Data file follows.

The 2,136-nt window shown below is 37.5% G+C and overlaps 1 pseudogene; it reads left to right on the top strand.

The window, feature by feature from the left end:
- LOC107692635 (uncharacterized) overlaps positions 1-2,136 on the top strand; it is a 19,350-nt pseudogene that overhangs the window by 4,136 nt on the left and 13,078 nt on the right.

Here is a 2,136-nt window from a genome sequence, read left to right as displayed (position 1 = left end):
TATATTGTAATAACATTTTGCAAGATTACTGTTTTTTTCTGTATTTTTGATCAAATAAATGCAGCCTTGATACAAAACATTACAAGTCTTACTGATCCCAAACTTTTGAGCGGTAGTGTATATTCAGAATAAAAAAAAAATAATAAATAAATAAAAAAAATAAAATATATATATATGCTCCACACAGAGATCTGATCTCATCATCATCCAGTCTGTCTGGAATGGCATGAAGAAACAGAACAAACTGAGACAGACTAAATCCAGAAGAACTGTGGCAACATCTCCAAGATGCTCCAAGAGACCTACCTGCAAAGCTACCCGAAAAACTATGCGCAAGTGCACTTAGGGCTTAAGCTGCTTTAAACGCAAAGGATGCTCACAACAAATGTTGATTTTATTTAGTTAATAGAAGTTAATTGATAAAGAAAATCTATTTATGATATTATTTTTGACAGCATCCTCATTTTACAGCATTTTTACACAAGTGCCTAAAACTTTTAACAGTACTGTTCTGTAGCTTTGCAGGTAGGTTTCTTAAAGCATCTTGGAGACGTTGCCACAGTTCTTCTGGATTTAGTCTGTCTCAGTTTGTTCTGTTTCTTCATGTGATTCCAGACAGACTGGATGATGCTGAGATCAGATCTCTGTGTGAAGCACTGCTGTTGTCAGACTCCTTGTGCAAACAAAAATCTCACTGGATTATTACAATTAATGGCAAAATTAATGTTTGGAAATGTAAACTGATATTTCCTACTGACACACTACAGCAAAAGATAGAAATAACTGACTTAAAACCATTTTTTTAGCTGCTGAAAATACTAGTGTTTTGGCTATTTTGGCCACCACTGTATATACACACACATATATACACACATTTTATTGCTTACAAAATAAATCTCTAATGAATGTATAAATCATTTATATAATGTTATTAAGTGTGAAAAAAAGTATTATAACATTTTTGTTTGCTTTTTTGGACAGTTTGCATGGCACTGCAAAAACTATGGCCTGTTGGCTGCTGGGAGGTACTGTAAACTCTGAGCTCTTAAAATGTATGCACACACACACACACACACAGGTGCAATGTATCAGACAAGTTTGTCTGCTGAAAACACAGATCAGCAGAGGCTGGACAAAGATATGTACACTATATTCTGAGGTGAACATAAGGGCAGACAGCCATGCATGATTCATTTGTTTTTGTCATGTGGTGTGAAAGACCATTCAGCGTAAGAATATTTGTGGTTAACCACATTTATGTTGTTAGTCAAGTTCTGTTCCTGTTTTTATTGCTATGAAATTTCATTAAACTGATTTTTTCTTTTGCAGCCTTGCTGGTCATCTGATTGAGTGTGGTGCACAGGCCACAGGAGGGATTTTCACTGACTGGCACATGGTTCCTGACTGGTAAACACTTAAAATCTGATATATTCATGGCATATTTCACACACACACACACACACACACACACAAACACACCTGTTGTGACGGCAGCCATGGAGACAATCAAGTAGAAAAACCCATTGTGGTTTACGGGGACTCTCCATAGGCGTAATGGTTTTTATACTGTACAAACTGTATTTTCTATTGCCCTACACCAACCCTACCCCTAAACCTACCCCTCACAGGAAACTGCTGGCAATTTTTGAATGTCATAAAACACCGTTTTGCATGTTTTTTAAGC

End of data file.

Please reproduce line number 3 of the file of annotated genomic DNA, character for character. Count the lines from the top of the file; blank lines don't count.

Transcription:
- LOC107692635 (uncharacterized) overlaps positions 1-2,136 on the top strand; it is a 19,350-nt pseudogene that overhangs the window by 4,136 nt on the left and 13,078 nt on the right.